Greg Schwartz’s mother Wendy used to complain that she never knew what her children were “up to.” The Bloomfield Hills resident often told her adult children that she had to figure out where they were and how they were doing based on the various voicemail messages they left on her cell phone.
That all changed a few months ago when Wendy took out her phone and was able to immediately see her children’s plans. And when she saw which family members would be attending her son’s upcoming birthday dinner, she remarked to Greg, “This is amazing. I can’t believe this hasn’t existed before. I’m really glad you built it.”
She was referring to the mobile application called UpTo that Greg, 31, and his team of co-founders recently launched. With UpTo, Greg’s mother and millions of other curious and concerned mothers around the world will be able to gain better insight into their children’s lives. Of course the mobile app is not just for mothers. The new app allows users to share upcoming plans with Facebook friends and other connections.
“Currently, social networking apps like Facebook and Foursquare allow people to share the recent past and present,” Schwartz explains. “Foursquare lets you check in to a location, but by the time your friends see that you’re there it’s too late for them to meet you. Facebook broadcasts things that you’ve already done. Nothing shares what you’re going to be doing or where you’re going to go. UpTo focuses on the future.”
Schwartz came up with the idea for sharing upcoming calendar items through a mobile when he was leaving a meeting in Downtown Birmingham last year. He looked at his cell phone’s Foursquare app and noticed that a friend from out of town had recently checked into a nearby coffee shop following a wedding. When he walked into the coffee shop to connect with his friend, but just missed him. He recognized that it would have been serendipitous to have seen his friend, but it would have been better had he known his friend was in town for the wedding that weekend in the first place.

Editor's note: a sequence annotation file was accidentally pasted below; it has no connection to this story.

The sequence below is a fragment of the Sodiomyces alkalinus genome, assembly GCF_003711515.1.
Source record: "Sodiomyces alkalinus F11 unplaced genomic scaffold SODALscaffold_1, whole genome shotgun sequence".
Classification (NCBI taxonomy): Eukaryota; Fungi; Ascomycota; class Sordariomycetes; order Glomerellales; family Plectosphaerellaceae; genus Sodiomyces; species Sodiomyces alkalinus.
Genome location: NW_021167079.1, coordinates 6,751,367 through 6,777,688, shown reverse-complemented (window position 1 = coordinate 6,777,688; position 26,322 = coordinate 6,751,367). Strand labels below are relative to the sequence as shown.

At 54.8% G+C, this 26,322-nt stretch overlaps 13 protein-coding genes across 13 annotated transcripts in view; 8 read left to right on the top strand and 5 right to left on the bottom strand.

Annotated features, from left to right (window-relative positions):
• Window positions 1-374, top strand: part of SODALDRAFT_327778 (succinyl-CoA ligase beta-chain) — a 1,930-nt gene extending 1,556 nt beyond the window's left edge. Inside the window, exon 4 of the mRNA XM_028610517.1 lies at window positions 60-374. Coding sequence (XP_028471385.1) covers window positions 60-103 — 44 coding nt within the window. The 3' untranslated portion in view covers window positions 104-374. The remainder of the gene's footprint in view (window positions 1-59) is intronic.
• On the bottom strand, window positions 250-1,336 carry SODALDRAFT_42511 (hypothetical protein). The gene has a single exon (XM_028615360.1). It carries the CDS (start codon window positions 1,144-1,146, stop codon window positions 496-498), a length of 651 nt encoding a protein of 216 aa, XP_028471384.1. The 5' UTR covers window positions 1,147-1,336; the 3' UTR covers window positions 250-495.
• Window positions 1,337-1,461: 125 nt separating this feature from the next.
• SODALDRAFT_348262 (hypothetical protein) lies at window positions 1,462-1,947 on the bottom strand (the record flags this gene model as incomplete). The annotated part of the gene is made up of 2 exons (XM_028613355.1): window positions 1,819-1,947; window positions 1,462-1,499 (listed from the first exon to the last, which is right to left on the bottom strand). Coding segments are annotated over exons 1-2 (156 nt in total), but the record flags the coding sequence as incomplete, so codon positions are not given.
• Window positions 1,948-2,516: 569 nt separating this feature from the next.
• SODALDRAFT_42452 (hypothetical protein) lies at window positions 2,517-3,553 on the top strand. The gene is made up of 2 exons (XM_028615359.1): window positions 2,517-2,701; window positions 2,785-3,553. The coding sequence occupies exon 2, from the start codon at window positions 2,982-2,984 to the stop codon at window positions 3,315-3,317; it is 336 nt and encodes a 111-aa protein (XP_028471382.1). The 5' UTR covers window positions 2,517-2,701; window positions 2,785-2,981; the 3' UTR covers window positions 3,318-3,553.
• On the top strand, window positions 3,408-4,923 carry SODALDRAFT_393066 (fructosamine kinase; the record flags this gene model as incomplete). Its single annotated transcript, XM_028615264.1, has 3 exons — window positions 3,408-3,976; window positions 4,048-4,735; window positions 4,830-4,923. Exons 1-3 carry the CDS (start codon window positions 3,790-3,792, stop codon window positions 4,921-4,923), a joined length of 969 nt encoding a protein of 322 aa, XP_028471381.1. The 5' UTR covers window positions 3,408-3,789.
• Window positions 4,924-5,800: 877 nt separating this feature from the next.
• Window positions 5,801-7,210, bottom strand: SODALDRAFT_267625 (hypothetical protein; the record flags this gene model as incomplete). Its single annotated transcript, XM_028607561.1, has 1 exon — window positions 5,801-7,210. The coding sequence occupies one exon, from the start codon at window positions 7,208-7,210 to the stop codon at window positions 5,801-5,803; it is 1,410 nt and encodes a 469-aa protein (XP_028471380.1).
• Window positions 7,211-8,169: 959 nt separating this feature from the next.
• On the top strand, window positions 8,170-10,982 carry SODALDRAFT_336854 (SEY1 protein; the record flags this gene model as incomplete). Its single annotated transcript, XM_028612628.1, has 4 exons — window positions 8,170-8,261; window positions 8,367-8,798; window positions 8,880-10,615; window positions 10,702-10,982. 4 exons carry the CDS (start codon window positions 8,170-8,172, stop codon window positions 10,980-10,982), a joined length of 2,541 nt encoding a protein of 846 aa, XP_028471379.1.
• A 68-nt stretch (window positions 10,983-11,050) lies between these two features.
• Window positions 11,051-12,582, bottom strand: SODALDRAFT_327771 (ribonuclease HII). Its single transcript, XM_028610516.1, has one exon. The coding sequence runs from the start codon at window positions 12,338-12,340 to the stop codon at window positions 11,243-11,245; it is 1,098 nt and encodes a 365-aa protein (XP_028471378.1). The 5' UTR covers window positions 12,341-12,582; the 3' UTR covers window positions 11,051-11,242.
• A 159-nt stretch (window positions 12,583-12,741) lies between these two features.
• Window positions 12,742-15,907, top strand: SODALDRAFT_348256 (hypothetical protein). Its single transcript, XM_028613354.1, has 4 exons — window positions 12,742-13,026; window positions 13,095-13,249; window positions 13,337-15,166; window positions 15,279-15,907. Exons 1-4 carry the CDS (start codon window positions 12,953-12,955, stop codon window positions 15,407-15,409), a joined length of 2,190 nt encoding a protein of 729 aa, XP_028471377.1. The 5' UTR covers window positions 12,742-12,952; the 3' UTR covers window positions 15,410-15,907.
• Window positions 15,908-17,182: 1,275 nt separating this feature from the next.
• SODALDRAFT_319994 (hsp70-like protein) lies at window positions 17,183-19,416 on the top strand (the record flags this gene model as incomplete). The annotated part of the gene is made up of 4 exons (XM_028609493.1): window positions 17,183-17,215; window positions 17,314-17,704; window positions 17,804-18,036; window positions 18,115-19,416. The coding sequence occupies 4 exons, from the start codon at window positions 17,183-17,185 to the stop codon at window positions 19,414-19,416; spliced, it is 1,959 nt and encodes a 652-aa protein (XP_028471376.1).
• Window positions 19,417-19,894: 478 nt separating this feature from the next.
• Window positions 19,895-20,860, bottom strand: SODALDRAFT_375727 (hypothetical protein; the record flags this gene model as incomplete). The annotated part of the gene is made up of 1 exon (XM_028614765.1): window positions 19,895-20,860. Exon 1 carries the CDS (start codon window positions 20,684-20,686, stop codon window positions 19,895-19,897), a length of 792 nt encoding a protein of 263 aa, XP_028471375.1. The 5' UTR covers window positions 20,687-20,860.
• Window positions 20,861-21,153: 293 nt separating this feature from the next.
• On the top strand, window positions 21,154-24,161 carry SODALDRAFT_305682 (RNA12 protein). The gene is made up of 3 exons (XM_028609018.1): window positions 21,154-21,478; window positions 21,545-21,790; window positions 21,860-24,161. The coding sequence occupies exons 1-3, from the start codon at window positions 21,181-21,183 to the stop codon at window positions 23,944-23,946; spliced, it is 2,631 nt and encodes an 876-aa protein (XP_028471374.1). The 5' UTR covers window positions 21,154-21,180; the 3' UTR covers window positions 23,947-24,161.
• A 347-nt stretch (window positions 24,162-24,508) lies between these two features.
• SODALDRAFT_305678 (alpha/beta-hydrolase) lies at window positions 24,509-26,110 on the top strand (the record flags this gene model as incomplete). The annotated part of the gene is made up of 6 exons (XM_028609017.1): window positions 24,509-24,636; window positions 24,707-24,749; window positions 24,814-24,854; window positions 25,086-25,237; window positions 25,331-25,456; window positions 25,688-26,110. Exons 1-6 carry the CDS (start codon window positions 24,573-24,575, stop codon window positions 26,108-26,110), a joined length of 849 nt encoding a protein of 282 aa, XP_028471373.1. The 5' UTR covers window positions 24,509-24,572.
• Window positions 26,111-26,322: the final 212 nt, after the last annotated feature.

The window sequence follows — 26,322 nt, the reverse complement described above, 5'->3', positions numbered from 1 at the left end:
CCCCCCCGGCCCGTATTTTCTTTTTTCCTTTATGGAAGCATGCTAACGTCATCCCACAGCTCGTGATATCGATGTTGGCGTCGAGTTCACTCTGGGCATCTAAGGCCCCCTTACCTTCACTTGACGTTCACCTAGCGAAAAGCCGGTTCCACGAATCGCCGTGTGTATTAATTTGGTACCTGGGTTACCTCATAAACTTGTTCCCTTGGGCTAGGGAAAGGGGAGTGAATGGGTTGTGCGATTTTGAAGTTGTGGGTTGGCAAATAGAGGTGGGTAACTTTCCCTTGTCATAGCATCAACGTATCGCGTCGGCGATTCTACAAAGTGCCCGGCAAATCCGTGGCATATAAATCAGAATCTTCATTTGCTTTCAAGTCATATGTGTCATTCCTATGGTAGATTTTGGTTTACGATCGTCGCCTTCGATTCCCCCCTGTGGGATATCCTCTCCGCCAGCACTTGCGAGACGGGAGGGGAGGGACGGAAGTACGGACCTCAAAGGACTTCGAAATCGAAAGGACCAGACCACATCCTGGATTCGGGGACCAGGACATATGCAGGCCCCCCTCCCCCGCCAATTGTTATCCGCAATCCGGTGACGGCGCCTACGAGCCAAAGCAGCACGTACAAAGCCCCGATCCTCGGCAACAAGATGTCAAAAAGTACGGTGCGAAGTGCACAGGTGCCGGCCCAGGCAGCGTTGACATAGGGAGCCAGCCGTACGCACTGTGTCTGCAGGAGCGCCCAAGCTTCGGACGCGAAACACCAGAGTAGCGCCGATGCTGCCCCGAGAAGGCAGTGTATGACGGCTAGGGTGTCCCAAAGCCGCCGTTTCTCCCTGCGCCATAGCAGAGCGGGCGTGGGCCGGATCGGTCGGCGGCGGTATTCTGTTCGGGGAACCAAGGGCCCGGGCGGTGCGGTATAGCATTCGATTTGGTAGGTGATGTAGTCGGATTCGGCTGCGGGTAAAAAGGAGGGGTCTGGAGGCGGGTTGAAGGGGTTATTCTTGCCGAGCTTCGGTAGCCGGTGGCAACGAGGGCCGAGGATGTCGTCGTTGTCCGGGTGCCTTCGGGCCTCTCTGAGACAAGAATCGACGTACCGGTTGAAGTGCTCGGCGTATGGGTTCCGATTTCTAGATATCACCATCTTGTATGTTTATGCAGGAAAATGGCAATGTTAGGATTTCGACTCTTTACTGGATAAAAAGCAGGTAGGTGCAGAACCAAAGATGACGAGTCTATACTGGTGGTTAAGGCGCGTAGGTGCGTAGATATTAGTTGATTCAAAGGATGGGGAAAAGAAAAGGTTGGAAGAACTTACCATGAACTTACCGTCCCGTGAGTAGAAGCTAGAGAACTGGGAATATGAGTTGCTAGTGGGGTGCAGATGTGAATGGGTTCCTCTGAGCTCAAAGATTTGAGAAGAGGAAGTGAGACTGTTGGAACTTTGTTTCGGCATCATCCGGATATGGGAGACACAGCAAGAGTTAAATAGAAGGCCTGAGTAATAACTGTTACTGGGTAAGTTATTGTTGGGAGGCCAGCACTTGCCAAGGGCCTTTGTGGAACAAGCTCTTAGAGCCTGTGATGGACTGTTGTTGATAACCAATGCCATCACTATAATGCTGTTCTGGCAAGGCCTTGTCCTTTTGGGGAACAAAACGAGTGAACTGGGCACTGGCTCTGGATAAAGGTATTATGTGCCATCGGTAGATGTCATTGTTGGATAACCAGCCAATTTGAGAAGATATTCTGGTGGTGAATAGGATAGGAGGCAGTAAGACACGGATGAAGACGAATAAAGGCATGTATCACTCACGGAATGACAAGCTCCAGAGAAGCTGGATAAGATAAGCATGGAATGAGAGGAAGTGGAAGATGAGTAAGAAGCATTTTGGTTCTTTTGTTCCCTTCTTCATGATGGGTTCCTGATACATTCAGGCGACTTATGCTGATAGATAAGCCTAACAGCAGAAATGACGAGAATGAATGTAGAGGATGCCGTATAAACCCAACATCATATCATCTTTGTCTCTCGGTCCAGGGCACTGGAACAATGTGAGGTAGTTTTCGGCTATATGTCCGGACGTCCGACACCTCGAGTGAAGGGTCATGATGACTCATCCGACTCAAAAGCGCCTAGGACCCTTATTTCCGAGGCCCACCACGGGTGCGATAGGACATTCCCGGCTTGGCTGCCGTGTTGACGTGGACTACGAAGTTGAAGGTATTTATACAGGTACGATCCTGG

With UpTo, Schwartz’s out-of-town friend would have added the wedding to his calendar and shared it with local friends. The UpTo app integrates with a user’s existing calendar to allow sharing and commenting on meetings, appointments and events with a network of friends. The user decides which events are shared and with whom. Anyone with the mobile app is then able to see a dynamic feed of all upcoming events looking forward in time.
Google Calendar users have long been sharing future events with each other, but that function is limited to other Google Calendar account holders. UpTo allows the sharing of social interactions across networks. The calendar is one of the most popular and often used functions on today’s smartphones, but existing calendar apps only allow users to see their own events and invite others to events. UpTo is novel in that it also allows users to see their friends’ events and share those events with relevant groups. It also integrates with social networks, making it possible to share future events to Facebook and Twitter, comment on friends’ future events, and see which days others might be available for meetings and get-togethers.
mily group. If one makes plans for dinner with a high school classmate who is in town for the weekend, that future event might be shared with a group of fellow classmates to create a larger reunion. The app also features a “heat map” showing how busy friends are on certain days (red for a calendar-packed day, green for a light day and white for an open schedule).
NO STRANGER TO APPS
Before UpTo, the Birmingham Seaholm High School and University of Michigan graduate was no stranger to the mobile applications industry. Schwartz founded Mobatech in 2002 where he brought to market the popular Mobile Checkbook, Mobile Bartender and Datepedia mobile apps. Before moving back to Michigan, Schwartz worked as the Director of Digital Business and Product Development for Warner Music Group where he executed strategic partnerships with leading mobile service providers.
After coming up with the idea for the mobile app, Schwartz put together his team which includes Chris Kaufman, David Webber and Matthew Piccinato. The four co-founders spent three months in a planning stage and had a soft launch of the app this past March. In October 2011, they closed a seed round of venture capital funding from Detroit Venture Partners and Ludlow Ventures. The company operates out of the Madison Building in Downtown Detroit.
“UpTo has the potential to be the next disruption in social media, and could become as ubiquitous as Twitter or Facebook,” explained Josh Linkner, Detroit Venture Partner’s managing partner. “It is an incredible company led by driven entrepreneurs, and we’re excited to have the opportunity to contribute to their success.”
The UpTo app is currently available on iOS for Apple iPhones and iPads (available for download in the App Store), but Schwartz says plans for an Android compatible version and a Web-based version are underway and expected this summer.
No doubt that coordinating Shabbat dinners, rides to concerts, and plans for post-event parties will be much easier to plan in the future with UpTo. As co-founder Webber put it, “UpTo creates a serendipitous moment that wouldn’t have happened before. It’s like purposeful serendipity.”
Rabbi Jason Miller is an entrepreneurial rabbi and technology expert. He is president of Access Computer Technology in West Bloomfield. Read his blog at http://blog.rabbijason.com and follow him on Twitter @rabbijason.